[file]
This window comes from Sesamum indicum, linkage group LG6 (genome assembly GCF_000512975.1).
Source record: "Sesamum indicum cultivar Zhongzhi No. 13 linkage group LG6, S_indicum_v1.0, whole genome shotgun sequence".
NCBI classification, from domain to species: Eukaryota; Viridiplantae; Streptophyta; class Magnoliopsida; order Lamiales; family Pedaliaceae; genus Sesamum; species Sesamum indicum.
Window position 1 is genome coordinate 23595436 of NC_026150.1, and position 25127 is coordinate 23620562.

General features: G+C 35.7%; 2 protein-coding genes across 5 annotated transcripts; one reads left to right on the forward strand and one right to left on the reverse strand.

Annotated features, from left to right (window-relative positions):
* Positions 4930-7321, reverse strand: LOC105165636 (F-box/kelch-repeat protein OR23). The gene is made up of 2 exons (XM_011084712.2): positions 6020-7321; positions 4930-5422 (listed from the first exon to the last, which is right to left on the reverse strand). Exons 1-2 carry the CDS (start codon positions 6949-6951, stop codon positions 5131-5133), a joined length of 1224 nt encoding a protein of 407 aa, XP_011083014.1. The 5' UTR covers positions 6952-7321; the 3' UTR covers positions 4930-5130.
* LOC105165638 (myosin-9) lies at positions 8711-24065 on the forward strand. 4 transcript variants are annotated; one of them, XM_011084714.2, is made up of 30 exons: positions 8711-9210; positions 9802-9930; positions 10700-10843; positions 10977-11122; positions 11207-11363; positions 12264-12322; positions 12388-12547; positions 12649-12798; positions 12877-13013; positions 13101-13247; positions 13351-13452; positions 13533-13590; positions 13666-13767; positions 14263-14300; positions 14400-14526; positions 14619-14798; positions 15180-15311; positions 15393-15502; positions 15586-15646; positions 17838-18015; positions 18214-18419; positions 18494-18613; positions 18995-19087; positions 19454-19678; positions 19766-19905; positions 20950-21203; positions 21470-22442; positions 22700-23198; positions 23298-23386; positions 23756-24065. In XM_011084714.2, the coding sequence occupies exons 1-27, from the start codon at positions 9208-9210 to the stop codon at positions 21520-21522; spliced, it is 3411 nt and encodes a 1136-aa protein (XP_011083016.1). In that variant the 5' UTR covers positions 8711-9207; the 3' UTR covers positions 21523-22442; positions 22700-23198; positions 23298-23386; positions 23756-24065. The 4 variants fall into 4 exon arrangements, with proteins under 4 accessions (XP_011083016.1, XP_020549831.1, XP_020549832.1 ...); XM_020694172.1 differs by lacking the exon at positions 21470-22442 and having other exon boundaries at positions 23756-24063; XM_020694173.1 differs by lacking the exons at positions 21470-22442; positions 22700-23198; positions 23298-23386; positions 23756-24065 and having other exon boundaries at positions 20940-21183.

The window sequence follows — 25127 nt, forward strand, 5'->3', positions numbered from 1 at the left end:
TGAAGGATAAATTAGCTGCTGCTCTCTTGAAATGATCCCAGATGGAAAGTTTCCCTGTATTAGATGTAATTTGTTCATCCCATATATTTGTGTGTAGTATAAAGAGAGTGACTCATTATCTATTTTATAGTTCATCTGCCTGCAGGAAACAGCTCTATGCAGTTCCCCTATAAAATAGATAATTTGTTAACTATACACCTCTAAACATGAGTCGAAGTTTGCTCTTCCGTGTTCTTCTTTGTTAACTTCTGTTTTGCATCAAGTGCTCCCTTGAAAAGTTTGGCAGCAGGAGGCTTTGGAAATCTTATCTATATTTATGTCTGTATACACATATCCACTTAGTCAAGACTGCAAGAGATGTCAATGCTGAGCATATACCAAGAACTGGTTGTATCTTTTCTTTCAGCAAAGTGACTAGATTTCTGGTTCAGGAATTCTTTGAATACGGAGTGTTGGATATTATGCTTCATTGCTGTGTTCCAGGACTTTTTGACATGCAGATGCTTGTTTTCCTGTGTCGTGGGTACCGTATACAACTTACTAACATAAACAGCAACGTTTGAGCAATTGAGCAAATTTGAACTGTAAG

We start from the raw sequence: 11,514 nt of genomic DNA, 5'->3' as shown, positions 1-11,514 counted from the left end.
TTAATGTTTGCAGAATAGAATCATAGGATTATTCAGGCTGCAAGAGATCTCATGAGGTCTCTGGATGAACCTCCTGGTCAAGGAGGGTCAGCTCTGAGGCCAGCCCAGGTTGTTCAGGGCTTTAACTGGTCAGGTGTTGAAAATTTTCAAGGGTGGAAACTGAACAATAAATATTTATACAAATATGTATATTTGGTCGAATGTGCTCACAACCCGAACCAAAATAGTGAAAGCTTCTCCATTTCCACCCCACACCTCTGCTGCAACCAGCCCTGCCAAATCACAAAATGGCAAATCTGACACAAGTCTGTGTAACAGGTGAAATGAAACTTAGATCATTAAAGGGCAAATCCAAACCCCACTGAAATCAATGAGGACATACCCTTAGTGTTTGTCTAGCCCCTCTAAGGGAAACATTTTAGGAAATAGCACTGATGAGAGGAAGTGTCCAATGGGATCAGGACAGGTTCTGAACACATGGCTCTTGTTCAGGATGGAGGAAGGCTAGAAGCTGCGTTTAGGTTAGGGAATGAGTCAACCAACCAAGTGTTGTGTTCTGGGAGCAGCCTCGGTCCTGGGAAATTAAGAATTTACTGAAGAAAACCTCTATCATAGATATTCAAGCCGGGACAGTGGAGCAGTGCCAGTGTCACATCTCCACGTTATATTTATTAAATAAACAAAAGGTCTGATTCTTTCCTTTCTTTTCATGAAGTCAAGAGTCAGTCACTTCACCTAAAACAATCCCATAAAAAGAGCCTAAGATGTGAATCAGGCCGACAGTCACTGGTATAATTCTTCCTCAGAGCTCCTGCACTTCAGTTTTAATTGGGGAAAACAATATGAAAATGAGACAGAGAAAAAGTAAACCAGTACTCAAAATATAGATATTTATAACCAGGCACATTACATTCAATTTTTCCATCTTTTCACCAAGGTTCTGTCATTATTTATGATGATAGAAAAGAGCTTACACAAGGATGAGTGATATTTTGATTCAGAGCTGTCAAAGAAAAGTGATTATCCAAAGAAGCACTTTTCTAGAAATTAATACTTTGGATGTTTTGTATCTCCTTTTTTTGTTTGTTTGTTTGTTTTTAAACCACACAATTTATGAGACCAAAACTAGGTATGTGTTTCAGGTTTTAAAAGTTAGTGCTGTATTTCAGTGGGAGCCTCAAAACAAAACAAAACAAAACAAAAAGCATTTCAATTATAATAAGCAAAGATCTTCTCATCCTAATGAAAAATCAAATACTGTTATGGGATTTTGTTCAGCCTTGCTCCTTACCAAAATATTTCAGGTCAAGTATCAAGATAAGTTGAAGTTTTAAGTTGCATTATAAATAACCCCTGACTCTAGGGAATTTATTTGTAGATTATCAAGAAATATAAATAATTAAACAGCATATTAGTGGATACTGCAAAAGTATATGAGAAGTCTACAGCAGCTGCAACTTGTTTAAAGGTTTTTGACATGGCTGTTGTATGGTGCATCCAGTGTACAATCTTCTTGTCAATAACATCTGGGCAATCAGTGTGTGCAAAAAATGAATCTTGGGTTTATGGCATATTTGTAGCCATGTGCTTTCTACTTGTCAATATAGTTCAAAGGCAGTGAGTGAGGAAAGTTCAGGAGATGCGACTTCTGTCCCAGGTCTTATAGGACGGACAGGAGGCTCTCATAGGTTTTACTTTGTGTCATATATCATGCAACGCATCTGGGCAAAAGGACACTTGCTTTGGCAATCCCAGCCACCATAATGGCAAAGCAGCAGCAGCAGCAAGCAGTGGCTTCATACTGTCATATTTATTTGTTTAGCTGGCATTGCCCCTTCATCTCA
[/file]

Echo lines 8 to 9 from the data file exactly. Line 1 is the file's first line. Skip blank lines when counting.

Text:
* LOC105165638 (myosin-9) lies at positions 8711-24065 on the forward strand. 4 transcript variants are annotated; one of them, XM_011084714.2, is made up of 30 exons: positions 8711-9210; positions 9802-9930; positions 10700-10843; positions 10977-11122; positions 11207-11363; positions 12264-12322; positions 12388-12547; positions 12649-12798; positions 12877-13013; positions 13101-13247; positions 13351-13452; positions 13533-13590; positions 13666-13767; positions 14263-14300; positions 14400-14526; positions 14619-14798; positions 15180-15311; positions 15393-15502; positions 15586-15646; positions 17838-18015; positions 18214-18419; positions 18494-18613; positions 18995-19087; positions 19454-19678; positions 19766-19905; positions 20950-21203; positions 21470-22442; positions 22700-23198; positions 23298-23386; positions 23756-24065. In XM_011084714.2, the coding sequence occupies exons 1-27, from the start codon at positions 9208-9210 to the stop codon at positions 21520-21522; spliced, it is 3411 nt and encodes a 1136-aa protein (XP_011083016.1). In that variant the 5' UTR covers positions 8711-9207; the 3' UTR covers positions 21523-22442; positions 22700-23198; positions 23298-23386; positions 23756-24065. The 4 variants fall into 4 exon arrangements, with proteins under 4 accessions (XP_011083016.1, XP_020549831.1, XP_020549832.1 ...); XM_020694172.1 differs by lacking the exon at positions 21470-22442 and having other exon boundaries at positions 23756-24063; XM_020694173.1 differs by lacking the exons at positions 21470-22442; positions 22700-23198; positions 23298-23386; positions 23756-24065 and having other exon boundaries at positions 20940-21183.

The window sequence follows — 25127 nt, forward strand, 5'->3', positions numbered from 1 at the left end: